As these hand positions are progressed, more of your body mass is required to lift against gravity, therefore increasing the load to your muscles! Use the hand positions that feel most challenging to you on any given day while still maintaining control of the motion. You can utilize these modifications to eliminate neck discomfort during the exercise. Steps (1) and (2) are great places to start!
One thing to look for as you perform a ball crunch is “doming” or “coning” down your midline. This typically signifies a lack of deeper abdominal activation during the motion. If you notice this doming even with your elbows fixed by your side, I would recommend beginning with stabilization exercises and/or working one-on-one with a physical therapist!
We use the cues “knit rib cage towards your belly button” and “zip pubic bone up towards your belly button” to approximate abdominal muscle origins and insertions. In order to ensure involvement of the deeper abdominal muscles (TrAs and internal obliques) during this exercise, we bring specific attention to your breath. We know the “angry librarian” or “shhh” breath can seem silly, but it’s through this breath that we can increase intra-abdominal pressure to target our deeper abdominal muscles. As a bonus, this allows for decreased activation of the accessory breathing muscles of the neck and more focused activation of the abdominals
Compared to regular crunches on the ground, ball crunches allow us to go through a fuller range of motion. When we extend over the ball, we are able to achieve that eccentric contraction of the RA. Talk about bang for your buck!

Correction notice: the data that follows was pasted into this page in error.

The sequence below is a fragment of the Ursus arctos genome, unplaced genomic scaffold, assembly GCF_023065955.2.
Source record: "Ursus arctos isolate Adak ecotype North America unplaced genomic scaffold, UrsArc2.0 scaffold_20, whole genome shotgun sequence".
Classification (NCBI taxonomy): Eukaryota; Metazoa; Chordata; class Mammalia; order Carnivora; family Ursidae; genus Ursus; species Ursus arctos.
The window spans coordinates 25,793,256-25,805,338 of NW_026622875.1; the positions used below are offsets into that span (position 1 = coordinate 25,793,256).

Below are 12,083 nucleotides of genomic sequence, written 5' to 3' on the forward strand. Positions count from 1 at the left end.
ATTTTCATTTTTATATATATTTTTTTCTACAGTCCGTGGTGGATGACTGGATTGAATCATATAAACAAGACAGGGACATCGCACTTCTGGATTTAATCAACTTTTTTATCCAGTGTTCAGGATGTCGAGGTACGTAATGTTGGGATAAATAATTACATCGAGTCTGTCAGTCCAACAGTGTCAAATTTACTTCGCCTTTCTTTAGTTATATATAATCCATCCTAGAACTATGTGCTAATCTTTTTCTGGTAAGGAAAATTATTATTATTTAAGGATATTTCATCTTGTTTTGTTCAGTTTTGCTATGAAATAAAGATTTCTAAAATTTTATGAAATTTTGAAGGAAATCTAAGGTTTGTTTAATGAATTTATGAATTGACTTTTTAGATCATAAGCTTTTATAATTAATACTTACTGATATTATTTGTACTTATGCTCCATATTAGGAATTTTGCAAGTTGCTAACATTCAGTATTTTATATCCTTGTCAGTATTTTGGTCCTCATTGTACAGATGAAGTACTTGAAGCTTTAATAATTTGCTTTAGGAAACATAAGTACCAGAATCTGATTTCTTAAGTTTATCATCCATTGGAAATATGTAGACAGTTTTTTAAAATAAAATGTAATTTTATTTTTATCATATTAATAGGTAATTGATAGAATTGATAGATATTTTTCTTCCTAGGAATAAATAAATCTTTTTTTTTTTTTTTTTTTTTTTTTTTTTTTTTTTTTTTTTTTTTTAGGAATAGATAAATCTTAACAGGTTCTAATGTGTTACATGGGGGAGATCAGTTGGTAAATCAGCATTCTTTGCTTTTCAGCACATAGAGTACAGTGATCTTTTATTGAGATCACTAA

Ball crunches also allow us to better avoid over activation of the hip flexors. In fact, you should experience little to no change in hip flexion in a standard ball crunch.
A 2010 study analyzed various swiss ball exercises as compared to traditional crunches using Electromyographic (EMG) data. A roll-out, performed with knees on the ground and elbows to the ball, as well as a pike, performed with hands on the ground and feet on the ball, were found to activate the RA the most.
For the roll-out, a significant eccentric force is placed through the RA as the ball is rolled away from the knees. This could be a great exercise to incorporate while pregnant, but special attention should be paid to avoid excessive lumbar lordosis as you roll the ball away from your knees.
For the pike, a significant concentric force is placed through the RA as the hips come up towards the sky, pushing against the downward force of gravity, and approximating the origin and insertion of the RA.
However, the pike does not come without its own set of risks. The pike requires significant pressure through dorsiflexed wrists as well as balance to maintain the position on the ball. The lumbar spine can also potentially be at risk in the starting position, as described with the regular plank above. It may not be worth the risk when ball crunches are an available option!
I’ve included the following exercises under this category due to the lack of opposite position loading or stability required of the abdominals.
Our Burn classes (and classes that include Burn in the title) are a great way to achieve both stability and muscle hypertrophy of the abdominals. We include the most effective and safe abdominal exercises while leaving out the “fluff”. Try a free Burn class here!
How to train your abs/core & 10 core myths: https://www.jospt.org/doi/pdf/10.2519/jospt.2010.3073
Swiss ball exercises: prone a good or better than traditional crunch: https://www.jospt.org/doi/pdf/10.2519/jospt.2010.3073
Can you train your lower abs?: https://podcasts.apple.com/gb/podcast/69-can-you-train-your-lower-abs-with-doug-brignole/id1561242280?i=1000569098454
Listen to Dr. Shannon Ritchey, PT, DPT as she integrates the most current literature with her experience as a fitness trainer to give you tangible takeaways to improve your fitness.